Domestic Content Restricitons: The Buy American Act and Complementary Provisions of Federal Law [September 12, 2016] [open pdf - 858KB]
"Broadly understood, domestic content restrictions are provisions which require that items purchased using specific funds appropriated or otherwise made available by Congress be produced or manufactured in the United States. Federal law contains a number of such restrictions, each of which applies to different entities and supplies, and imposes somewhat different requirements. Some of these restrictions have, however, been waived pursuant to the Trade Agreements Act (TAA). The Buy American Act of 1933 is the earliest and arguably the best known of the major domestic content restrictions. It generally requires federal agencies to purchase 'domestic end products' and use 'domestic construction materials' on contracts exceeding the micro-purchase threshold (typically $3,500) performed in the United States. Unmanufactured end products or construction materials qualify as 'domestic' if they are mined or produced in the United States. Manufactured ones are treated as 'domestic' if they are manufactured in the United States, and either (1) the cost of components mined, produced, or manufactured in the United States exceeds 50% of the cost of all components, or (2) the items are commercially available off-the-shelf items. Agencies may, however, purchase 'foreign' supplies in exceptional circumstances (purchase of domestic goods or use of domestic construction materials would be 'impracticable')."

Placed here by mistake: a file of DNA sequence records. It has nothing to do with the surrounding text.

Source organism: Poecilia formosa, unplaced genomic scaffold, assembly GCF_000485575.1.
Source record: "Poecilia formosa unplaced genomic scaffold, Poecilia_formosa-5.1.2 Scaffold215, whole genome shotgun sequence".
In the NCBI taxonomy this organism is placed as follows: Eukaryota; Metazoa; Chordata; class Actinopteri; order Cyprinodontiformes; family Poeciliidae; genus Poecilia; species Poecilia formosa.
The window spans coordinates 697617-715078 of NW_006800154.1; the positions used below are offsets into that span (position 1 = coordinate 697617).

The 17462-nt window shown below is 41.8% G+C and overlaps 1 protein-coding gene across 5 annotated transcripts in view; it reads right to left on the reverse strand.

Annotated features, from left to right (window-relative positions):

|Report Number:||CRS Report for Congress, R43354|
Dolan, Alissa M.
Murrill, Brandon J.
Perry, Rodney M.
Mulligan, Stephen P.
|Publisher:||Library of Congress. Congressional Research Service|
|Retrieved From:||Via E-mail|